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November 04, 1966 - Image 6

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The Michigan Daily, 1966-11-04

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PAGESO

THE MICHIGAN DAILY

FRIDAY, NOVEMBER 4, 1966

PAGE SIX TIlE MIChIGAN DAILY FaIDAY, W9VEMRER 4,1906

n

/1/el
SABBATH SERVICE
FRIDAY at 7:15 P.M.
EPHRAIM YUCHTMAN
Lecturer, Dept. of Sociology
Will Discuss
"ASPECTS OF SOCIAL
CHANGE IN ISRAEL''
Oneg Shabbot and Discussion Follows
The Hillel Choir under
the direction of STEVEN OVITSKY
JOAN SPITZER, organist
B'nai B'rith Hillel Foundation'
1429 Hill St. All Are Welcome

Romney, Ferency Debate Education Stand Atomic Researchers
As Gubernatorial Race Approaches End Merit Nobel Awards

DETROIT (A) - Gov. George conference. The only absentee was Romney cited figures to show carried all five counties but they STOCKHOLM, Sweden {P} -
Romney and his Democratic Democratic U.S. Senate candidate I he has repeatedly called for in- were hit hard by the President Two scientists-an American and
challenger, Zolton Ferency, sharedI G. Mennen Williams, who was creased appropriations for educa- Johnson landslide, which swept an Alsation-born Frenchman-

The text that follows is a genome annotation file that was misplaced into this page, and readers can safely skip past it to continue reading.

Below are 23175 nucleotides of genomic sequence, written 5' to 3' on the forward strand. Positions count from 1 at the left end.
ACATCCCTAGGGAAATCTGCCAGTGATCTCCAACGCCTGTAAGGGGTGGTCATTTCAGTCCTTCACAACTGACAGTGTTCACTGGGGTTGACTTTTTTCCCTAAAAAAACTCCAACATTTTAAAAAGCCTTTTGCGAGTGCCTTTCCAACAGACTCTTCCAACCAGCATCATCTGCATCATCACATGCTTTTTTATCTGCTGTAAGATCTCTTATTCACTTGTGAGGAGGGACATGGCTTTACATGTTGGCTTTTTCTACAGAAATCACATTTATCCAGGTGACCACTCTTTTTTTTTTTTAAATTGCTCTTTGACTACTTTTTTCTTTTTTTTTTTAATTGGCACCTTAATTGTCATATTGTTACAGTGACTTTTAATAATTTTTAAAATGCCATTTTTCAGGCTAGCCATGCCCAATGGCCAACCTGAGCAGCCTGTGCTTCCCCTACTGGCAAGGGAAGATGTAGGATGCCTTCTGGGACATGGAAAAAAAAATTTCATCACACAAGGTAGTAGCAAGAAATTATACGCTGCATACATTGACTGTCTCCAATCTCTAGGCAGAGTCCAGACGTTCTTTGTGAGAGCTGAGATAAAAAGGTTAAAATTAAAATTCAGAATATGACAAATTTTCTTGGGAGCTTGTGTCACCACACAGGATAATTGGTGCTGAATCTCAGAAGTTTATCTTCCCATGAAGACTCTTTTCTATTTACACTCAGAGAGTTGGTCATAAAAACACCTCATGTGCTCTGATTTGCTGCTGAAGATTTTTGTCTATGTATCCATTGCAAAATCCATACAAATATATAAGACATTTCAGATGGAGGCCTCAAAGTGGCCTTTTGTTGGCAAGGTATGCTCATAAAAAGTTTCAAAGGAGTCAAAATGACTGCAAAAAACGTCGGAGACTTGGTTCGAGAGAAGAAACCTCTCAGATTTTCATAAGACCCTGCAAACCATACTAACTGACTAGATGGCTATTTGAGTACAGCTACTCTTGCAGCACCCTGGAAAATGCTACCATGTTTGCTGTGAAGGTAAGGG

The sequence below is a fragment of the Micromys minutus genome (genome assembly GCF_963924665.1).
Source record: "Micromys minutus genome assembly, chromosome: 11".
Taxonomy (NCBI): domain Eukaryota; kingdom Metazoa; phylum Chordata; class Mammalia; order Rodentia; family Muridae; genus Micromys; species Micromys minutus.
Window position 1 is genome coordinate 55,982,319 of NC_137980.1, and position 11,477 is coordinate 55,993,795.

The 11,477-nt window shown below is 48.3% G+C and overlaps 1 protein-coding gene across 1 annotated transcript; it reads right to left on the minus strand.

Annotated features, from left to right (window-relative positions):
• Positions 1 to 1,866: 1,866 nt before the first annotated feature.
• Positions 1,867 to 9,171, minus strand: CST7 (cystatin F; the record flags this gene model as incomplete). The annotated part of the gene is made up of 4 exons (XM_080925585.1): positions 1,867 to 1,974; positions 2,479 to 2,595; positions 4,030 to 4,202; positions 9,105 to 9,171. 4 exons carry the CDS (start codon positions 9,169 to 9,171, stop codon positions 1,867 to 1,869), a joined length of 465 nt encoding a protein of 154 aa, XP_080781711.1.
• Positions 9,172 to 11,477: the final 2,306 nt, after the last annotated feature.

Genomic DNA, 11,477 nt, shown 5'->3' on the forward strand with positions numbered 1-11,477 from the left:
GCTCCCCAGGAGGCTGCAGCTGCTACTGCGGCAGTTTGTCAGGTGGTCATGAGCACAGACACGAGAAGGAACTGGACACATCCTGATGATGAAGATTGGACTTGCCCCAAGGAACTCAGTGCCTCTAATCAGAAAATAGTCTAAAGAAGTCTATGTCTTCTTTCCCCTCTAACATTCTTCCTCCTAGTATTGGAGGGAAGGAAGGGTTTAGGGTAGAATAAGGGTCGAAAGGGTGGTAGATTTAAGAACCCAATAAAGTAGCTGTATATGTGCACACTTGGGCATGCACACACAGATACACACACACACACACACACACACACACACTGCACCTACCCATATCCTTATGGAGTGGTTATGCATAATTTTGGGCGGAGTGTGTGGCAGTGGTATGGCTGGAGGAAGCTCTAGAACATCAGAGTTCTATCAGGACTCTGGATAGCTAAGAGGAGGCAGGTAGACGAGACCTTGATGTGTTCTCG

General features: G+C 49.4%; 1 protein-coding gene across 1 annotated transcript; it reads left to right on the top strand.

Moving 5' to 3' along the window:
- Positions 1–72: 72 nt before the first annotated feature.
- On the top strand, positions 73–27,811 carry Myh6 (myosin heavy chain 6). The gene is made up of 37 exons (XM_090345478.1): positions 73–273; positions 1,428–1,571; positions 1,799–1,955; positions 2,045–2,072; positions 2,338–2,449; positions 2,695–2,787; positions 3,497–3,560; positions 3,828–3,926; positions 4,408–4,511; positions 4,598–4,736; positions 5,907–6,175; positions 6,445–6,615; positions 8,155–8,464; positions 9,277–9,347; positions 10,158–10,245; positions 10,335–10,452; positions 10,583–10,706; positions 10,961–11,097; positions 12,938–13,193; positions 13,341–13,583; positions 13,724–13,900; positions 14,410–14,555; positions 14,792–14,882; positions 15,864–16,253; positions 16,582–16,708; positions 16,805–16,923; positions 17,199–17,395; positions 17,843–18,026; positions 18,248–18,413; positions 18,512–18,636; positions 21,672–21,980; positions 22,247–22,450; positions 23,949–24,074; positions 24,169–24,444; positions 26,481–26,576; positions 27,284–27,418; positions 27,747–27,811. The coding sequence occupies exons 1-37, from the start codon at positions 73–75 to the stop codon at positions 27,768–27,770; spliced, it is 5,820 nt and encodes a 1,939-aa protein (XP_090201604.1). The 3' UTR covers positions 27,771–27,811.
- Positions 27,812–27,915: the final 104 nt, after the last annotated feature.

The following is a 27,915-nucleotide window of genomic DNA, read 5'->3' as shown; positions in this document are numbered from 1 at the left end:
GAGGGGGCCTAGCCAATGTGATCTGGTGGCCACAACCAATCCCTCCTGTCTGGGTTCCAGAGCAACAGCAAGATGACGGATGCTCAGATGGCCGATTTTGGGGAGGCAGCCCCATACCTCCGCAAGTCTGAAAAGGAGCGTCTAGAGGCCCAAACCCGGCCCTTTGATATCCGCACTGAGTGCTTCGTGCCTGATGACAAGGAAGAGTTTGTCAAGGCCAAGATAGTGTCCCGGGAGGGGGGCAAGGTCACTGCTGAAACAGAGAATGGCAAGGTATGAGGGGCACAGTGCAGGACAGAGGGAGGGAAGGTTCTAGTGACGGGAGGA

the same speaker's platform yes-:sidelined for a second day withItion. out many veteran GOP office who have defined some of the
terday and gave differing accounts laryngitis. Ferency charged Romney with holders. basic concepts on the behavior
of Romney's accomplishments. Romney and Ferency both "political irresponsibility" in edu- Romney predicted that Sen. Rob- of electrons, atoms and molecules
Both addressed a regional con- calleded for increased state and cation. ert Griffin would be elected over were awarded the 1966 Nobel
ference of the Michigan Educa- local support for education, betterI Later, Romney and Republican his Democratic opponent. former prizes in chemistry and physics
tion Association conference at teacher salaries and passage of a'Senator Robert F. Griffin toured Gov. G. Mennen Williams, and' yesterday.
Cobo Hall. Detroit millage proposition. Muskegon, Bay, Saginaw, Gene- that the Republicans would cap- The Norwegian Nobel Commit-
Republican and Democratic They differed, however, on the see and Oakland counties where ture at least one and possibly two tee, which awards the peace prize,
candidates for governor and sena- I educational accomplishments of 1 20 per cent of the state's vote was or three Congressional seats as has announced it will not be given